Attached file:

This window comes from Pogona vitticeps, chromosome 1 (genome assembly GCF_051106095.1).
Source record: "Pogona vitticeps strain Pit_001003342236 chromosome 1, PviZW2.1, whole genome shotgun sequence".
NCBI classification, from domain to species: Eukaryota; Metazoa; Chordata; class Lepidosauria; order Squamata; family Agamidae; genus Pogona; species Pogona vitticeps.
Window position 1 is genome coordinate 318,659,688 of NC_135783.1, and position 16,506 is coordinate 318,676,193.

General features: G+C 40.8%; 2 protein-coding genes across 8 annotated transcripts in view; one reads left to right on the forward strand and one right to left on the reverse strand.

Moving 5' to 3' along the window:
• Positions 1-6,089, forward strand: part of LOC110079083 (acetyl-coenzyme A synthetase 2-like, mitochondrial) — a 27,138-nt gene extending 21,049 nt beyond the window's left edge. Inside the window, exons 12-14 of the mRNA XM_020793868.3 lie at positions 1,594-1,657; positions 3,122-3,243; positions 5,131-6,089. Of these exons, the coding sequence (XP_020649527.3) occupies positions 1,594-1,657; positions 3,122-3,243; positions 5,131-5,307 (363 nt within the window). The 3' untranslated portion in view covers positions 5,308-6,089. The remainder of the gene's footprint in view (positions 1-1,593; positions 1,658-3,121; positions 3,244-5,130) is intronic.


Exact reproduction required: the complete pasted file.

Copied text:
This window comes from Pogona vitticeps, chromosome 1 (genome assembly GCF_051106095.1).
Source record: "Pogona vitticeps strain Pit_001003342236 chromosome 1, PviZW2.1, whole genome shotgun sequence".
NCBI classification, from domain to species: Eukaryota; Metazoa; Chordata; class Lepidosauria; order Squamata; family Agamidae; genus Pogona; species Pogona vitticeps.
Window position 1 is genome coordinate 318,659,688 of NC_135783.1, and position 16,506 is coordinate 318,676,193.

General features: G+C 40.8%; 2 protein-coding genes across 8 annotated transcripts in view; one reads left to right on the forward strand and one right to left on the reverse strand.

Moving 5' to 3' along the window:
• Positions 1-6,089, forward strand: part of LOC110079083 (acetyl-coenzyme A synthetase 2-like, mitochondrial) — a 27,138-nt gene extending 21,049 nt beyond the window's left edge. Inside the window, exons 12-14 of the mRNA XM_020793868.3 lie at positions 1,594-1,657; positions 3,122-3,243; positions 5,131-6,089. Of these exons, the coding sequence (XP_020649527.3) occupies positions 1,594-1,657; positions 3,122-3,243; positions 5,131-5,307 (363 nt within the window). The 3' untranslated portion in view covers positions 5,308-6,089. The remainder of the gene's footprint in view (positions 1-1,593; positions 1,658-3,121; positions 3,244-5,130) is intronic.